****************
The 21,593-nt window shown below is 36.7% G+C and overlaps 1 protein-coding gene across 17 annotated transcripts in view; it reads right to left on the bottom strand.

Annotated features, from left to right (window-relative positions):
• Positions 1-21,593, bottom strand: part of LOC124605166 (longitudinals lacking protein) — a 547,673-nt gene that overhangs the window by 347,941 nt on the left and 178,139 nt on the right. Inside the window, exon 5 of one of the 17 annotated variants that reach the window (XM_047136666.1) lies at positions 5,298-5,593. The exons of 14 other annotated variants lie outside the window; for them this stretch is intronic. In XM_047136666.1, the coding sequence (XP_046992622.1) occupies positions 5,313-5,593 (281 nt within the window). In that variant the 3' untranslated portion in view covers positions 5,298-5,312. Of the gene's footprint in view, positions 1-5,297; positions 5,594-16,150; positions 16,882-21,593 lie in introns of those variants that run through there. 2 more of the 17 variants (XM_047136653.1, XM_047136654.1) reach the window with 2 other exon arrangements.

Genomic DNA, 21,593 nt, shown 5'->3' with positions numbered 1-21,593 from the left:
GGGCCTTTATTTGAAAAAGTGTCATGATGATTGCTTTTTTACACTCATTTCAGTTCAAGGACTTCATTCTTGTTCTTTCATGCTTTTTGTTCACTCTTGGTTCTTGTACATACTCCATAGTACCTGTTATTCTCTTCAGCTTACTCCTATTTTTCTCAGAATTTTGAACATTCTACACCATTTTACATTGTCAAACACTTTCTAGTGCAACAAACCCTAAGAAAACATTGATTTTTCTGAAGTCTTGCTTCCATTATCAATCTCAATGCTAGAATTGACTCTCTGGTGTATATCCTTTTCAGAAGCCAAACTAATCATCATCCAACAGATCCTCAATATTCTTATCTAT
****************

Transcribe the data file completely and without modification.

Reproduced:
The 21,593-nt window shown below is 36.7% G+C and overlaps 1 protein-coding gene across 17 annotated transcripts in view; it reads right to left on the bottom strand.

Annotated features, from left to right (window-relative positions):
• Positions 1-21,593, bottom strand: part of LOC124605166 (longitudinals lacking protein) — a 547,673-nt gene that overhangs the window by 347,941 nt on the left and 178,139 nt on the right. Inside the window, exon 5 of one of the 17 annotated variants that reach the window (XM_047136666.1) lies at positions 5,298-5,593. The exons of 14 other annotated variants lie outside the window; for them this stretch is intronic. In XM_047136666.1, the coding sequence (XP_046992622.1) occupies positions 5,313-5,593 (281 nt within the window). In that variant the 3' untranslated portion in view covers positions 5,298-5,312. Of the gene's footprint in view, positions 1-5,297; positions 5,594-16,150; positions 16,882-21,593 lie in introns of those variants that run through there. 2 more of the 17 variants (XM_047136653.1, XM_047136654.1) reach the window with 2 other exon arrangements.

Genomic DNA, 21,593 nt, shown 5'->3' with positions numbered 1-21,593 from the left:
GGGCCTTTATTTGAAAAAGTGTCATGATGATTGCTTTTTTACACTCATTTCAGTTCAAGGACTTCATTCTTGTTCTTTCATGCTTTTTGTTCACTCTTGGTTCTTGTACATACTCCATAGTACCTGTTATTCTCTTCAGCTTACTCCTATTTTTCTCAGAATTTTGAACATTCTACACCATTTTACATTGTCAAACACTTTCTAGTGCAACAAACCCTAAGAAAACATTGATTTTTCTGAAGTCTTGCTTCCATTATCAATCTCAATGCTAGAATTGACTCTCTGGTGTATATCCTTTTCAGAAGCCAAACTAATCATCATCCAACAGATCCTCAATATTCTTATCTAT